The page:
Union negotiators for Britain's half million civil servants walked out of pay talks today, rejecting the government's offer of a 7 percent wage increase and vowing to bring the bureaucracy to a halt with a nationwide strike.
Selective strikes by the civil sevice unions during the past month already have shut down many government computers, interrupted cable communications between the British Foreign Office and its embassies around the world, and closed the courts in Scotland.
Today, a walkout by customs officers shut down air freight operations at London's busy Hearthrow Airport.
The civil servants, who earn $10,000 to $30,000 a year, want raises of 20 to 36 percent to bring their pay in line with what their unions say are salaries for comparable jobs in private business. Their leaders today called the government's 7 percent raise offer "wholly unacceptable."
The civil service crisis is the latest in a winter of labor strife that lingers on much as the dreary winter's cold and freezing rain have throughout most of the country.
Local government workers, whose strikes left trash uncollected and schools closed for months, went back to work after settling for raises averaging about 10 percent. Today, the union leaders of striking hospital workers, who forced hundreds of hospitals to limit admissions to emergencies, voted to accept a similar deal.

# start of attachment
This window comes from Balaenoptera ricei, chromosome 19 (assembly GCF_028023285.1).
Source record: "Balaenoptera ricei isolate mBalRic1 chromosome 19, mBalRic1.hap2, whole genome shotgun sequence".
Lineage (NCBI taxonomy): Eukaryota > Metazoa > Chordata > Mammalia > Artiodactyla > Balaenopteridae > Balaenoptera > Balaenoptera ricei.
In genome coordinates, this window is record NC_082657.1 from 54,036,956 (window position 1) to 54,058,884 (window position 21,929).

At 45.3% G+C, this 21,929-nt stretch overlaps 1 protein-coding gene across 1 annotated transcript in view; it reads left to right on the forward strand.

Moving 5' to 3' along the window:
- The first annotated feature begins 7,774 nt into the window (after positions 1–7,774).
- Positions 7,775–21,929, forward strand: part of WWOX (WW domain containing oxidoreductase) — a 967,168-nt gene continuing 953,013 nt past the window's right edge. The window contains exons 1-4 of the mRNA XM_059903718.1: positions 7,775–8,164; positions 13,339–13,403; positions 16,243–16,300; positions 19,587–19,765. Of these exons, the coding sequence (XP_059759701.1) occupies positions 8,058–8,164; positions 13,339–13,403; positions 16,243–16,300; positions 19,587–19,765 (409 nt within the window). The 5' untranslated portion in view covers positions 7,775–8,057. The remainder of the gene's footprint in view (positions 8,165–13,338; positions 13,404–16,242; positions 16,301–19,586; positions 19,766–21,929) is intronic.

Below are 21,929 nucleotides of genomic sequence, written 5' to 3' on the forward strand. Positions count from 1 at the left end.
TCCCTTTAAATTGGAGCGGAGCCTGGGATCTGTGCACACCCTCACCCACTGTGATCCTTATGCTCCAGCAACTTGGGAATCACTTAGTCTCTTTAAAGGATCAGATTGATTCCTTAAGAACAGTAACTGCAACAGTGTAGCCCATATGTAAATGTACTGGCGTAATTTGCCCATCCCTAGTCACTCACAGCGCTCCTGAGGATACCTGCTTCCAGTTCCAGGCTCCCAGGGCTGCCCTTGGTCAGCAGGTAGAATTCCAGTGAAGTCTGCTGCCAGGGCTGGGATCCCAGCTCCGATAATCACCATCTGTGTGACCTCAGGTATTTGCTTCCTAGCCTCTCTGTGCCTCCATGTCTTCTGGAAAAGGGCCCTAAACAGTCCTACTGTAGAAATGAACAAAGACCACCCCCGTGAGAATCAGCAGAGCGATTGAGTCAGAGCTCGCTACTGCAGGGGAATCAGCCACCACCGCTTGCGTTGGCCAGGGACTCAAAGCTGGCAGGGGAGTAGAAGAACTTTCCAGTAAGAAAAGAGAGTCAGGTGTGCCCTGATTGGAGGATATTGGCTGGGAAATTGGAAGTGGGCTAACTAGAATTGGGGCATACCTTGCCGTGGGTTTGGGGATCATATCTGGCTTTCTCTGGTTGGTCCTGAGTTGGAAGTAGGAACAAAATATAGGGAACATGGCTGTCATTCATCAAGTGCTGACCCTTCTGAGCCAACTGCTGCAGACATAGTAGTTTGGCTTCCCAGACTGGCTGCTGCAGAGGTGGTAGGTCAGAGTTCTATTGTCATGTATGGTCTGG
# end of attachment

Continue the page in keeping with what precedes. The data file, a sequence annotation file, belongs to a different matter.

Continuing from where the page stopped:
Now school teachers are threatening to strike in many parts of the country, as are provincial bus drivers. Today members of Parliament were deprived of their afternoon tea when the catering staff of the House of Commons' cafeterias and bars went on strike.
While the strikes actually have not seriously affected most citizens, the nagging persistence of the labor trouble has created an uneasy public mood that sent the Labor Party government tumbling in public opinion polls and helped undermine Prime Minister James Callaghan's efforts to avoid holding national elections until the labor situation settled down.
Now Callaghan faces a vote of no confidence in the House of Commons Wednesday that could force an election as soon as the end of April.
Margaret Thatcher, leader of the opposition Conservatives, served notice over the weekend that, whenever the election is held, the unions and the state of the economy will be prime issues in her campaign to become Britain's first woman prime minister.